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The Midland Journal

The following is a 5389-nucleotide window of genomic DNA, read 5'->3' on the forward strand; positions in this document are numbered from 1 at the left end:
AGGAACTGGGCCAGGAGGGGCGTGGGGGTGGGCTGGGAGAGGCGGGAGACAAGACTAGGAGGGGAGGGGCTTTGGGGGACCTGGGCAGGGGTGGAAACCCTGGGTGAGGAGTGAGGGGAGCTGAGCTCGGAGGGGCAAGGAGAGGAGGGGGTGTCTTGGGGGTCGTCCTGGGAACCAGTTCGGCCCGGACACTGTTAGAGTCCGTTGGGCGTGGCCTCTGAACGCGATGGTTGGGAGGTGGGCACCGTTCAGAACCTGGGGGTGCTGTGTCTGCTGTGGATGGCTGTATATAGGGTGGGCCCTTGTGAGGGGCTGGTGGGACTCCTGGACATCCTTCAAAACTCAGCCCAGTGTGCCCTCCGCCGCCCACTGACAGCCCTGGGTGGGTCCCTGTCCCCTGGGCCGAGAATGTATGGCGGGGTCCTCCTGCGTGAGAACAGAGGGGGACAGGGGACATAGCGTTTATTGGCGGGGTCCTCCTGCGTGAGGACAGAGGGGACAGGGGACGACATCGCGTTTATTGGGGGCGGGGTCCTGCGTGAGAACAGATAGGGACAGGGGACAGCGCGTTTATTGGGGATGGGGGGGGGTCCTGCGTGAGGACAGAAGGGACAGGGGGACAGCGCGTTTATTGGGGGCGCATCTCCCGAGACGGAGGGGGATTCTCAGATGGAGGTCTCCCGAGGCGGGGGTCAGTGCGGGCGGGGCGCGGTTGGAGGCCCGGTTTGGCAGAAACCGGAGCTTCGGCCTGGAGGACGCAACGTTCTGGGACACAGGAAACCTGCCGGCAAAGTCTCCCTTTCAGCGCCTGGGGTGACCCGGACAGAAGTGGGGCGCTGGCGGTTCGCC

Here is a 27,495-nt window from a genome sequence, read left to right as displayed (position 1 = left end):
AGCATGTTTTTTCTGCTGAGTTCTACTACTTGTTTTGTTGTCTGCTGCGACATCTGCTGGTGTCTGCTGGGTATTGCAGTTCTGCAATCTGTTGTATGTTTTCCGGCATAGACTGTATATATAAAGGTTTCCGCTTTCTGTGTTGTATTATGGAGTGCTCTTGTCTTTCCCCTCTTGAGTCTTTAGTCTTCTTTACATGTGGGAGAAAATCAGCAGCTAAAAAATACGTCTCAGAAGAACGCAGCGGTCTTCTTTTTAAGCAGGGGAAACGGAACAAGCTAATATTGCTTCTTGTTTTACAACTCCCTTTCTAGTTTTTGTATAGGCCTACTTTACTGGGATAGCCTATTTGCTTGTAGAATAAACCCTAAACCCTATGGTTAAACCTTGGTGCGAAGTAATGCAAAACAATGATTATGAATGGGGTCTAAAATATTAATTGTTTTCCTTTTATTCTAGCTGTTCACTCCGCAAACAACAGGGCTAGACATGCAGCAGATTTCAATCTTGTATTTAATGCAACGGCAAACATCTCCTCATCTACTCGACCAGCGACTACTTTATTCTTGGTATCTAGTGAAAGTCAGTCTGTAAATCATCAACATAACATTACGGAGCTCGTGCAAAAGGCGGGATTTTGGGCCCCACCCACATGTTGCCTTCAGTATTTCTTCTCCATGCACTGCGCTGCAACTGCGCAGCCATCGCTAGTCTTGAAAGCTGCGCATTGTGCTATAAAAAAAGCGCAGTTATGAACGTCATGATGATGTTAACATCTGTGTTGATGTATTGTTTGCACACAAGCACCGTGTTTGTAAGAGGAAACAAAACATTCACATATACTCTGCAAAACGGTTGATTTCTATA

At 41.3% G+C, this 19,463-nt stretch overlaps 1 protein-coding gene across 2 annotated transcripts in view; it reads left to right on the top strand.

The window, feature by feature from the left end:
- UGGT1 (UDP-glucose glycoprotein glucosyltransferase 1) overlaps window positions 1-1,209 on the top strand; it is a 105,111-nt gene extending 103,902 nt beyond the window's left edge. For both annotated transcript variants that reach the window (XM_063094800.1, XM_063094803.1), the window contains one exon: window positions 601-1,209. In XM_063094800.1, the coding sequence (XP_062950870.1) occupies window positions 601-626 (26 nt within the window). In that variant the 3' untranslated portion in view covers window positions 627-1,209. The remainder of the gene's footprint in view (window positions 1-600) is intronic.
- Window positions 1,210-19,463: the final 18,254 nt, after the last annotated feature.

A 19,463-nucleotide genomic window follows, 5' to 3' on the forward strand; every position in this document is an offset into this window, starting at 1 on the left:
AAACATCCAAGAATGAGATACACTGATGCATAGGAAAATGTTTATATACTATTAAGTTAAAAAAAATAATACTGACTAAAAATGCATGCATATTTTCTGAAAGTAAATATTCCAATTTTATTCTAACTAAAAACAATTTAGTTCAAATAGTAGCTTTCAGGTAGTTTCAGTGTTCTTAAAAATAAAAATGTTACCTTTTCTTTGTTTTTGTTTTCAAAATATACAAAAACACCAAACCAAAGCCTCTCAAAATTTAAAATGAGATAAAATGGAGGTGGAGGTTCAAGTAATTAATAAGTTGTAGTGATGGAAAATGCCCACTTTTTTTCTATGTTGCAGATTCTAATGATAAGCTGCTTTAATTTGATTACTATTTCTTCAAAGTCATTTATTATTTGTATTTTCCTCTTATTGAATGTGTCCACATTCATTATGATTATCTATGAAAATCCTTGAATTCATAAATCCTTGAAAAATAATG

VOL. LXI Fatally Burned At Plant Two Women Lose Their Lives Several Persons Injured Fire at 6:30 o’clock Wednesday morning of last week, at the Triumph Fusee & Fireworks Co. plant, on the property of J. B. Decker, adjoining Elkton, resulted in the death of two women and injury of five others. The fire occurred on the second floor of a large garage at the home of Mr. Decker, which was being used for packing products of the Triumph Fusee and Fireworks Company, of which he is President. Miss Thelma Dunlap, aged 21 years, of North East, was dead from burns when taken from the burning building. Miss Catherine Daniels, 27, of Elkton, daughter of Mrs. Hannah Daniels, of Townsend, Del., died Wednesday afternoon from burns of almost her entire body. Others who suffered burns and in juries were: Mrs. Edith Harvey, of North East; Howard B. Ash, of Iron Hill; Mrs. Madeline Stewart, of Elk Mills; Eugene Futty, of Elkton; Mrs. Reba Kline, of North East. * JVRY FIND VERDICT OF ACCI DENTAL EXPLOSION A Coroner’s jury at Elkton, after hearing evidence in the connection with explosion at the Victory Fire works & Specialty Co., plant on June 4, whereby Mrs. Cecilia McNabb lost her life, found that she came to her death in an “accidental explosion.” The effect of the jury’s verdict, reached after hearing testimony for an hour and forty-five minutes, was to exonerate the company of any blame in the explosion in which Mrs. McNabb was fatally injured and a dozen hurt. The jury heard employes of the factory testify that the clogging of a “Cherry salute” was a common oc currence. The explosion occurred while Robert Harmon, foreman, was removing a clogged “salute” from the machine. Harmon testified he used only his hands, and no metal Implement to remove the explosive. Several girls who worked in the factory bore him out on this point. WORK PROGRESSING ON NEW’ PHILADELPHIA ROAD The bridge over Winter’s Run on the new Philadelphia road is entirely finished, and the overpass above the Baltimore and Ohio Railroad tracks is “ninety-five per cent” finished, the State Roads Commission reports. Four other bridge projects are well under way. The entire work of grading and drainage for the new highway, from the Baltimore city line to Havre de Grace, is sixty per cent completed, according to R. M. Reindollar, assistant chief engineer to the commission. '“The rest of the work will be com pleted by the end of the summer months,” he said. “No surfacing con tracts, which call for the concrete or macadam parts of the road, will be let until next summer, however. "The grading and drainage work must be allowed to settle throughout the winter, so that it will all be firmly in place when the surfacing is put on. “From what I can see, Maryland motorists are going to have an excel lent piece of highway when this job is done.” * COUNTY COMMISSIONERS MAKE PROTEST The Board of County Commission ers, Mauldin Lum, Daniel H. Garrett and Lawson C. Tosh, at their meeting of June 11, acting on a report that a successor had been named by the State Roads Commission to replace Joseph T. Richards as Supervisor of Lateral Roads in Cecil County, the Board, although having no official notification of such change, most emphatically protested replacement of Mr. Richards on account of his splendid qualifications and the very efficient service he has given. They also contended that the spirit of the law is violated in any such change. Delegations appeared before the Board asking for the appointment of a Constable for the Second district; the installation of a fire plug on Atkin avenue, Perryville, near the High School; that farm extension service be continued in Cecil pounty. The Board of Education appeared before the Commissioners asking an appropriation for a new school house tor colored children at Port Deposit. RISING SUN CECIL COUNTY, MD.. FRIDAY, JUNE *l, 1935 Briefly Noted Hap penings Friday, the 21st, is the first day of summer and longest day in the year. The June non-jury term of the Cir cuit Court for Cecil County convened at Elkton on Monday. The Chesapeake City Fire Com pany will hold their annual carnival August 16-24, inclusive. Howard Ewing, of this town, is suffering from severe burns of the right leg, inflicted by blazing gaso line. Despite unfavorable weather the recent festival of the Third District Auxiliary of Union Hospital, Elkton, netted SIOO. George M. Potts has resigned as head of the Elkton police force, after 27 years of service. He has bqen succeeded to the post by Jacob T. Bidelle. Governor Nice has appointed John W. McCool, of Elkton, State Li brarian, a delegate from Maryland, to the American Library Association, which meets in Denver, Colorado, June 24 to 29th, inclusive. A novel advertising feature for Beechnut Chewing Gum was that of five attractive young ladies, dressed in red uniforms, carrying drums fill ed with samples of the gum, which they distributed about town on Mon day afternoon. Rev. E. C. Woodward was reap pointed to the pastorate of Bay View M. P. church at the annual Confer ence which concluded its session at Westminster, Md. on Tuesday. Rev. F. A. Holland was appointed to the pastorate at Leeds. His team frightening at the ap proach of the storm on Tuesday afternoon, while Harry Buckley was cultivating corn on the Boyd Etter farm, adjoining town, became un manageable and ran away. Mr. Buckley was thrown from the ma chine and painfully hurt. The cul tivator was wrecked. The fifth annual meeting and ban quet of Group Three of the Mary land Bankers’ Association was held in Elkton Friday night. James B. Higgins, of Newark, N. J., spoke on “The Prevention and Detection of Forgeries.” The banquet was serv ed in the M. E. Church House by the ladies of the church. N. R. Touchton, popular store keeper of Zion, was unfortunate enough to lose his bank book con ttaining a number of checks and amount of money on Friday as it was being taken to North East bank for deposit. As it has not been re turned it evidently has fallen into hands not averse to pilfering. * COUNTY COMMISSIONERS FILE COMPLAINT Political storm clouds hovering over the State Roads Commission moved into Cecil county this week, bringing court action by the Board of County Commissioners over the dismissal of Joseph T. Richards, county roads engineer. There already have been Demo cratic protests in Washington and Worcester counties, where the roads body has ousted scores of Demo cratic workers in what appears to be a panned program of Republicaniz- j ing the highway forces throughout the State. It is reported drastic cuts are con templated in Wicomico, Somerset and Dorchester counties. The Cecil county storm broke when Rolph Townshend, district roads engineer at Chestertown, sev eral days ago notified Mr. Richards of his dismissal. The County Com missioners filed an order of com plaint with the Circuit Court at Elk ton and secured the ruling that the State Roads Commission must answer the order on or before next Tuesday. All of which serves to recall the old saying—“to the victors belong the spoils.” * HAS NOT DECLINED APPOINT MENT The story carried last week by Elkton papers to the effect that Bar clay Reynolds, of Rising Sun, who was appointed Superintendent of Schools of Cecil County at a special meeting of the Board of Education on May 28, had declined to serve, is incorrect. We are informed by Dr. T. B- Moore, president of the Board, ( that Mr. Reynolds has not declined the appointment. Sent To Penitentiary Dr. H. C. Zimmerly, 67 year old Lancaster county, Pa., physician, was sentenced on Friday in the Lancaster Court to serve seven and one-half to 15 years in the Eastern Penitentiary. The physician was convicted by a jury of performing an unprofes sional operation which caused the death of Mrs. Gladys Lawson, Cal vert, Md. He came into court and pleaded guilty to a similar operation on Miss Elsie Miller, 17, of Rising Sun, Md., and adnlitted two of four charges against him of violating the narcotics laws. Judge Benjamin C. Atlee imposed sentences of 3 % to 7 years In the death of Mrs. Lawson; Ito 3 years for the operation on Miss Miller, and 2Ms to 5 years for the narcotics violations. Zimmerly also was fined SIOO in each case. Richard Parker, the doctor’s handy man, appeared in court and pleaded guilty to the narcotics charges against him. Parker was a State’s witness at the trial. Sentence was suspended. The jury of workmen and house wives reached its verdict after debat ing for less than four hours the weird tale told by many witnesses. Zimmerly’s trial came to an abrupt end late Thursday when the State closed its case and the defense rested without offering testimony. Defense counsel had attacked the scientific testimony of State’s wit nesses who said that bone fragments found on Zimmerly’s farm were those of a woman. These fragments, as well as a 50-pound lard can partly filled with a fleshly substance; cloth ing identified as Mrs. Lawson’s, and saws found after the State contend ed the body was hacked in an up stairs room of the doctor’s home, were carried into the jury room when the jurors began their deliberations. * ELECTRICAL STORMS The heat wave of the latter part of last week and fore part of this, when the mercury climbed up in the tube as high as 94 degrees, was ef fectually broken on Tuesday evening by one of the heaviest storms of the season. r Monday evening’s gust was of short duration, and did not seem to cool the atmosphere to any great extent, but Tuesday’s storm was a prolonged one, and brought a big drop in the temperature. It broke over this section between two and three o’clock in the afternoon with violent electrical discharges, high wind, hail and heavy downpour of rain. The high wind did considerable damage about town by blowing down several trees, tearing off branches and causing breaks in telephone and electric wires. After partially clearing in the late afternoon, the storm broke again in the evening with renewed fury and heavy rainfall, continuing until late at night. Much damage is reported in this locality by our farmers through bad ly washed corn fields, while fields of growing wheat were flattened to the ground, as though a roller had passed over them. The heavy rain made torrents of every stream. The Octoraro creek went on a rampage, sweeping out the fine, newly-constructed dam of the Boy Scout Camp, at Horseshoe Farm, j northwest of town, and tearing up the roadway along the creek, leading to the Camp. This road was being graded and graveled and put in first class shape, and is a sorry sight now. The dam was some distance up the creek from the old paper mill dam that was swept out last year. Work on the new structure had just been completed, the dam backing up the waters of the Octoraro for more than a mile, the beautiful lake formed being one of the Camp’s most attrac tive features, providing splendid boating, etc. Its loss to the Camp is a serious one, financially and other wise. DEMPSEY—DINSMORE Miss Dorothy Dinsmore, daughter of Mrs. Harry Dinsmore of Harris ville, and William A. Dempsey, of Rowlandville, were married at the home of the bride on Friday evening, June 14, at 8:30 o’clock, by Rev. A. H. Hibshman, of West Nottingham Presbyterian Church. Serenaders gave the young couple a rousing reception. The newly weds left for Salem, Mass., where the groom has a position. If one has a reputation for judg ment, his mere grunt has weight. Struck By Lightning Ralph Barrett, aged 15, son of Clifford Barrett of near Colora, met instant death on Tuesday afternoon, about 1:30 o’clock, while standing near a tree in the yard at his home. His mother, who was standing near, talking to her son when the bolt struck, was not injured and felt only a slight stinging sensation. At the approach of the storm the lad had driven the horses and calves to shelter and returned to the house, but the storm had not yet broken when the bolt struck. The lad’s death was instant. An examination of the body by a physician revealed marks on the breast and leg. Some bark was torn from the tree, and there was a small hole in the ground made by the lightning, but little to show the deadly force of the bolt that struck young Barrett. He is survived by his parents, two brothers and two sisters. Ralph was a first-year pupil at Rising Sun high school. Funeral services will be held at the home on Friday afternoon at 2:00 o’clock. * ALUMNI BANQUET AND DANCE The Alumni Association of Rising Sun High School held its annual meeting, banquet and dance on Fri day evening last. The business meeting was held at the high school building, when Ralph T. Reed was elected president of the Association, Ross Cameron vice-president, and Miss Louise Monger secretary treasurer. Following the adjournment of the business meeting the company as sembled at Rising Sun Hotel where fifty-five members enjoyed the splen did banquet that had been prepared under supervision of mine host Mar tin Keplinger and wife, and served by their efficient force of waitresses. At the conclusion of the banquet, which was voted one of the best ever served the Association, all returned to the High School auditorium, where over one hundred enjoyed tripping the light fantastic, until a late hour, to good music furnished by an orchestra from Havre de Grace. * WOODWARD—BRINTON The wedding of Miss Margaret Hickman Brinton, daughter of Mr. and Mrs. Douglas Emerson Brinton, Westwind, Oxford, Pa., and Lt. La mar Fenn Woodward, U. S. A., son of Mr. and Mrs. Lucius L. Woodward, Vienna, Georgia, took place Thursday morning, June 13, at ten o’clock, in the Cadet Chapel of the United States Military Academy, West Point, New York. The bride, who was given in mar riage by her father, wore a gown of ivory satin, with train, and a short three tiered veil of bridal illusion, caught with orange blossoms. She carried sweetheart roses and lilies of the valley. Her attendants were Miss Helena V. Salmon, Ashland, Kentucky, maid of honor; Mrs. Harry J. Bradley, Brevard, North Carolina, sister of the bridegroom, matron of honor; Mrs. J. B. Deaver Cooke, Lima, Pennsylvania, sister of the bride, and Miss Dorothy Kilburn Ewing, South Ardmore, Pennsyl vania, bridesmaids. The Rev. J. B. Deaver Cooke, pas tor of Lima Methodist Episcopal church, and brother-in-law of the bride, performed the ceremony. Lt. Woodward had for his best man, Lt. David H. Gregg, St. Paul, Minnesota; his ushers were: Lt. Stuart G. Fries, Washington, D. C.; Lt. Wm. R. Patterson, Pittsburgh; Lt. George R. Wilkins, Pensacola, Florida; Lt. Walter J. Bryde, New burgh, New York; Lt. Sydney G. Spring, Silver Springs, New York, and Lt. Kenneth I. Curtis, Milwau kee, Wisconsin. At the conclusion of the ceremony, the bridal party marched out of the chapel to the Mendelssohn Wedding March, under an arch of swords formed by the ushers. The bride is a graduate of Swarth more College, class of ’3l, and has been associate editor of The Oxford Press for the past three years. The bridegroom is a graduate of this June’s class of the United States Military Academy. They will spend the summer in Georgia, and will be stationed at a post in the service of the United States Army in early September. Charged with exceeding the speed limit through town, Martha M. Brooking, of Alexandria, Va., was fined $6.00 and costs by Magistrate George L. Ewing. Personal And Social Items Miss Florence Yocum has been visiting relatives in Pennsylvania. Miss Shirley Evans Ewing is visit ing Miss Jean Smith in Baltimore. Mr. and Mrs. Kirk Dinsmore have moved to Danville, Pa., where Mr. Dinsmore has a position. Fulton Etter has returned to his home here from Hampton-Sydney College, Virginia, for the summer vacation. Mrs. Chas. M. Keilholtz, who suf fered a slight stroke on Friday, at her home near town, is somewhat improved. Mr. and Mrs. R. S. MacLellan, of Baltimore, were week-end gueets of Mr. and Mrs. Cecil E. Ewing at “The Bungalow.” Mr. and Mrs. Joe Workman and little son Philip, of Elkton, Va., were recent guests of Mr. and Mrs. H. H. Baugher, near town. Ben Pogue, Mrs. Nonenmacher and son Charles, Mauch Chunk, Pa., spent the week-end with Mr. and Mrs. William M. Pogue. Mrs. E, C. Dixon, of Overbrook, Pa., and Miss Gertrude S. Dare, of Swarthmore, Pa., were guests of Mrs. Cecil E. Ewing, during the week. James Renn, son of Mrs. Marietta Renn of Zion, has returned to his home after completing the course at Rising Sun Aircraft School, Phila delphia. Mr. and Mrs. W. L. Ely attended the Agents Convention of the Mutual Fire Insurance Co. of Montgomery County, Tuesday, at the home office, Sandy Springs, Md. Mrs. George L. Ewing was able to return to her home here on Tues day from Maryland General Hos pital, Baltimore, where she had sustained an operation. Mr. and Mrs. I. N. King, of Phila delphia, Miss McManus and Miss Nellie Connley, of Wilmington, were Sunday guests of Mr. and Mrs. Clif ton Kirk. Miss Connley is superin tendent of Wilmington General Hospital. Mi 1 , and Mrs. T. J. Wilson, of Tonawanda, N. Y., who have been spending some months in Pasadena, California, where week-end visitors at the former’s old home, “Maple Lawn,” near town, the home of Ralph T. Wilson and family. Mr. and Mrs. Fred Gerstley and daughter, Mr. and Mrs. Carroll Boyle, of Baltimore, were Sunday guests of Mr. and Mrs. John Boyle. Mrs. Clara B. Keen and William C. Buck are spending the week with Mr. and Mrs. Arthur Irvin and family, Altoona, Pa. Miss Evalyn Ewing, daughter of Mr. and Mrs. George L. Ewing of near town, and Ernest Galckin were married Saturday evening at Aber deen. The bride is a nurse in Mary land General Hospital, Baltimore. Mr. and Mrs. Glackin left on a short wedding trip North. # LIONS ELECT OFFICERS At the dinner meeting of the Lions Club, Monday evening at the Village Restaurant, the annual election of officers was held, the following being chosen: President, Dr. R. C. Dodson; Ist vice-president, M. U. Zimmer man; .nd vice-president, Evans E. Ewing; 3rd vice-president, C. E. Marker; secretary-treasurer, John C. Hindman; tail twister, Norris J. Reynolds; Lion tamer, T. S. Riale; directors, Cecil E. Ewing, Francis Kennard, J. Earl Tyson, Willis L. Ely; delegates to Ocean City conven tion, Dr. R. C. Dodson, M. U. Zim merman. ,1 ..—!% STUDENTS’ LEAGUE AT NORTH EAST The Students’ League of Many Nations, a group with representatives from various countries, will present one of their services at the North East Methodist Church on Thursday evening, June 27, beginning at 7:30. Organized by the Rev. John A. Davis, D.D., founder and late presi dent of the Practical Bible Training School, this group has traveled in every state in the country and has held more than 3,000 meetings in some of the larger cities. The ser vice begins at 7:30 with a period of song, followed with special snappy speeches, solos, duets, chorus singing and many other features. Isaac A. Brown has sold his dairy farm containing 168 acres, in Fulton Township, to Ross C. Ulrich, Peach Bottom. / ' NO. 49 Rising Sun High School Graduating Class Of Twenty- Five Receive Diplomas The twenty-five members of the graduating class of Rising Sun High School received their diplomas dur ing the annual commencement exer cises, held in the auditorium of the high school Thursday evening. The occasion marked the twelfth anni versary of commencement celebration in this school. Dr. T. B. Moore, President of the Cecil County Board of Education, presented the diplomas to the Rising Sun graduates for the first time since his appointment to the board. The address to the class was delivered by James H. Bishop, Director of Religious Education, Methodist Church, Wilmington Con ference. Dr. Richard C. Dodson, local physician of civic prominence, made the presentation of Lions’ Club Awards to the outstanding girl scholar and also to the boy having the highest scholastic rating. Ruth Wilson and Kenneth Witman receiv ed the awards respectively. Musical selections were offered by the school orchestra, under the direction of Harry Rinehart. The Reverend A. B. Frye gave the invocation and pronounced the benediction. In his remarks to the graduates Mr. Bishop stressed the remarkable opportunities for the youth of today to put into effect their ideas and ideals towards the betterment of conditions throughout the world. Mr. Bishop also lauded the present generation of young people for their apparent characteristics of leadership and challenged them to prove their abilities in the life ahead of each of them. The graduates were: Earl Henry Baugher, Fonnie Char lotte Boyd, Caleb Kirk Brokaw, Wil liam Claude Buck, Clara Margaret Burkins, Joseph Newton Cameron, Paul Harvey Dillinger, Emma Al berta Donache, Eula Verniece East ridge, Marshall Trimble Foster, Philip Albert Foster, Lenna Lee Goodman, Anne Elizabeth Haines, Jane Eizabeth Jenkins, Frederick Herman Lieske, Margie Ethel Mc- Peak, Elsie Anita Nesbitt, Beulah Virginia Ritchie, Hayford Rakes Robertson, Roscoe Harrington Stuart, Thomas Allan Way, Claude E. West, Ellis Harry Wiggins, Ruth Carhart Wilson, Charles Kenneth Witman. SEVENTH GRADE CLOSING EX ERCISES The seventh grade closing exer cises for the Elementary Schools of the Sixth and Eighth districts were held in the auditorium of the Rising Sun High School on Friday morning, June 14th, at ten o’clock. Approximately 75 boys and girls received certificates of completion of the seventh grade from Mr. C. S. Pyle, chairman of the trustees of the Rising Sun school. Mr. Pyle present ed the certificates in his usual splen did manner, preceding the presenta tion with very timely remarks. The invocation was pronounced by Rev. A. B Frye of Rising Sun. The pro gram also included some splendid music by the seventh grade of Rising Sun. Mr. Zimmerman, principal of Rising Sun High School, welcomed the young graduates to Rising Sun High School. The program was closed with the benediction by Dr. A. H. Hibshman, of West Notting ham. CALVERT HIGH SCHOOL GRAD UATES The commencement of Calvert Agricultural High School was held Thursday in the school auditorium. Rev. Edward J. Russell, pastor of the Presbyterian Church, Oxford, Pa., was the guest speaker. The ten seniors who were awarded their diplomas were: Academic Course —Ethel J. Beers, Blanche S. Alexander, Cordell Simp kins, Mary V. Simmers, Vesta E. Kincaid, Dora A. Wimmer, John B. Bolton, Harry K. Gifford, Samuel B. Nickle, and John H. Williams. The annual meeting and banquet by the Alumni Association was held Saturday evening at the Research Building, Oxford, Pa. MUSICAL MINSTREL The pupils of Mrs. Anna S. Wilson will present a Musical Minstrel in the High School auditorium, Rising Sun, on Friday evening, June 21, at eight o’clock. The program will be divid ed into two parts, the beginners ap pearing in the first part, and ad vanced pupils in the second part, which will include the minstrel.